Don't get USDA's new ACRE program confused with the other new USDA program, SURE. Both are in the new 2008 Farm Bill that became law earlier this summer, and rules are now being written to carry these new programs out. SURE will be offered each year. But if you think you qualify for it for 2008, you need to sign up at your local FSA county office on or before September 16, 2008.
Steve Johnson, Iowa State University Extension farm management specialist, held 8 meetings across the state this last week and talked about ACRE and SURE. "One thing I discovered is that there is a lot of confusion among farmers regarding these two new and very important USDA programs," he says.
ACRE is a revenue protection program for corn and soybeans, while SURE is a program where you get payments if your farm is hit by a crop disaster. ACRE stands for Average Crop Revenue Election program, a revenue guarantee program to help protect farmers from wild market gyrations and soaring input costs. SURE stands for Supplemental Revenue assistance program—which covers losses from crop disasters that aren't covered by crop insurance.
Prove your 2008 crop yields
ACRE is the new USDA crop revenue guarantee program farmers can sign up for in 2009. "However, if you are considering being a participant in ACRE in 2009, you need to be thinking about it this fall," says Johnson. "Keep in mind that if you sign up next year for ACRE, you will need to prove your 2008 yields. Thus, you need to do a good job of keeping records of your harvest this fall."
You'll need to keep track of 2008 bushels produced and be able to tie that production back to FSA farm numbers.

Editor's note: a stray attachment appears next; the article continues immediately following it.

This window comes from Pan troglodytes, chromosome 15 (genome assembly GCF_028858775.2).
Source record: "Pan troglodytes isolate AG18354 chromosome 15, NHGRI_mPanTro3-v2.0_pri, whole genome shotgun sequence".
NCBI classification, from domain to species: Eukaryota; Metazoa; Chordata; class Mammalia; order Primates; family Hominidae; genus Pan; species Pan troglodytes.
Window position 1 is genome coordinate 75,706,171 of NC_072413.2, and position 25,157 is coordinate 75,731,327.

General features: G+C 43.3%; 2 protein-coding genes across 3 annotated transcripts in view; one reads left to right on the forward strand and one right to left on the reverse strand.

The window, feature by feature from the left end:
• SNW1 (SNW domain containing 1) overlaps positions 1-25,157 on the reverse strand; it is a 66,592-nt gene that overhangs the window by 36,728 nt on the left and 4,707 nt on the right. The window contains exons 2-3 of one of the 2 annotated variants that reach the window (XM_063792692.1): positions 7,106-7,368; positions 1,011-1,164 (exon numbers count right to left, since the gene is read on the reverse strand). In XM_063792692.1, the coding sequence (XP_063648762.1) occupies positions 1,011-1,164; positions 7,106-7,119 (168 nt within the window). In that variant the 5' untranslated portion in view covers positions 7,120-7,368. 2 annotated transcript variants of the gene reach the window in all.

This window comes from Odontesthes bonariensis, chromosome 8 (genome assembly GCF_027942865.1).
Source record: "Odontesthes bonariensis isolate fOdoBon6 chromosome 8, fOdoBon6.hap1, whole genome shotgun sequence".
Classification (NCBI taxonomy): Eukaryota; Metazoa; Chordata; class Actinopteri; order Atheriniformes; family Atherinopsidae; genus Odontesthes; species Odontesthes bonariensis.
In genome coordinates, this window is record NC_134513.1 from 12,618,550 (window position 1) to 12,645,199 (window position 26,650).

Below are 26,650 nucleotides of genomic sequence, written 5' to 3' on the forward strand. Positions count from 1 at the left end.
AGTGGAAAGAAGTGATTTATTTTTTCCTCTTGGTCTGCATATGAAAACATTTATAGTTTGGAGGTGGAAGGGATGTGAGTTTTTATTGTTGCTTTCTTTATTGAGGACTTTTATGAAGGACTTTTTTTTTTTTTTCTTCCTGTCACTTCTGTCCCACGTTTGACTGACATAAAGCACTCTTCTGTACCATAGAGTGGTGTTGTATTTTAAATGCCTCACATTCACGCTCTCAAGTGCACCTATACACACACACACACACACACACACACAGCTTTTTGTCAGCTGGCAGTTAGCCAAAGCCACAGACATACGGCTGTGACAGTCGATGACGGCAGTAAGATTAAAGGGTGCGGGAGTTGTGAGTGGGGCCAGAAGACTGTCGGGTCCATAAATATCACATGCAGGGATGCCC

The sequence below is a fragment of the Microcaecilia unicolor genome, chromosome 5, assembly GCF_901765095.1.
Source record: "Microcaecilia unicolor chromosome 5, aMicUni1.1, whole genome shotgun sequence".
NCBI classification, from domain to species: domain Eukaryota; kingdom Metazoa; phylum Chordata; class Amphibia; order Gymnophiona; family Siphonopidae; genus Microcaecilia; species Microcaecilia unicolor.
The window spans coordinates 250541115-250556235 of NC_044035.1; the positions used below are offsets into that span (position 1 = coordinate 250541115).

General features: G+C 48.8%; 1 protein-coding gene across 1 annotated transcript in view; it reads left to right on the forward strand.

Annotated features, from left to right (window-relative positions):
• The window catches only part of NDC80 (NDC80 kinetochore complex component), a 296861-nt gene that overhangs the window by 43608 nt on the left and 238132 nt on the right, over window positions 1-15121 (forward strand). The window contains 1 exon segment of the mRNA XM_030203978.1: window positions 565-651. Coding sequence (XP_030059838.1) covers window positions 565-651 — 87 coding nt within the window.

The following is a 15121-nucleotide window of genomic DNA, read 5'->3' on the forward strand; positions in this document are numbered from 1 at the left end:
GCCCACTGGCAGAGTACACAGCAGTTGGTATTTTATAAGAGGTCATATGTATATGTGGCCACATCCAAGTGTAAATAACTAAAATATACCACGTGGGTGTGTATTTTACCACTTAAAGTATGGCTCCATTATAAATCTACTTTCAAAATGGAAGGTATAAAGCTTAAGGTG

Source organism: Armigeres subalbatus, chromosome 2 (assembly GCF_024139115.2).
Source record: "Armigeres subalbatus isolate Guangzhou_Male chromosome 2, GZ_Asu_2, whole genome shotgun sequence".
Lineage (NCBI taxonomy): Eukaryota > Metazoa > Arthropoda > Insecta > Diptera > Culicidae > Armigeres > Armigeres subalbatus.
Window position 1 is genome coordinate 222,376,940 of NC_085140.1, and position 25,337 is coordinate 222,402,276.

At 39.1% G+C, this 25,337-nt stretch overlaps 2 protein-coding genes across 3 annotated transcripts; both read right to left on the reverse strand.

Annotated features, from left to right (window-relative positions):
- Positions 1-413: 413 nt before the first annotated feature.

"SURE, the other new program is the one that's currently creating a lot of questions among farmers," says Johnson. "SURE is the program that has the Sept. 16 deadline for signing up, if you want to participate in SURE for 2008."
Who needs to sign up now?
Who needs to get to their FSA office and sign up for SURE? "It's not every farmer who needs to do this," says Johnson. "It's those farms who had 50% of their crop production lost this year. If you think you're going to have 50% or more of your 2008 crop production lost, you need to go to FSA on or before September 16, 2008. This loss would be for are all of your farms and all of your crops."
What you would do when you go to the FSA office is "buy in" for SURE for 2008. You write a check for $100 per crop per county, up to $300 so that you might get a SURE payment in 2008 if you have a crop disaster. "More importantly," says Johnson, "if you want to participate in SURE in 2009, you might want to consider ensuring your hay crop this fall."
All insurable crops must be covered
Many farmers haven't thought about insuring hay crops before. "But with this new 2008 farm bill," says Johnson, "SURE requires that all insurable crops be covered, if you want to qualify for SURE disaster assistance."
"So, what we learned this week in our 8 meetings across Iowa was that there is lots of confusion among farmers regarding SURE," says Johnson. "You need to contact your FSA office on or before Tuesday September 16 regarding SURE and the buy-in, and also talk to your crop insurance agent."
Consider crop insurance for hay
"If you are in a county where forage is an insurable crop, then you might want to consider making sure you've got crop insurance coverage in place for forages. Not all forages—but especially winter wheat, rye and hay. You will need to have coverage in place on these crops to be sure you qualify for SURE in 2009 on your other crops such as corn and soybeans."
If you think you qualify for SURE in 2008, you should get in to FSA by September 16. Everything has to be covered, including forages. "That's what is different with this new disaster program, SURE," says Johnson. "It requires crop insurance. The only reason we are doing the buy-in for 2008 is there was a 90-day window to get this done for this year, and that window expires on September 16."
"Get your questions answered at your county FSA office," he advises. "Start by saying yes, I think I have 50% or more production loss on all of my farm in 2008."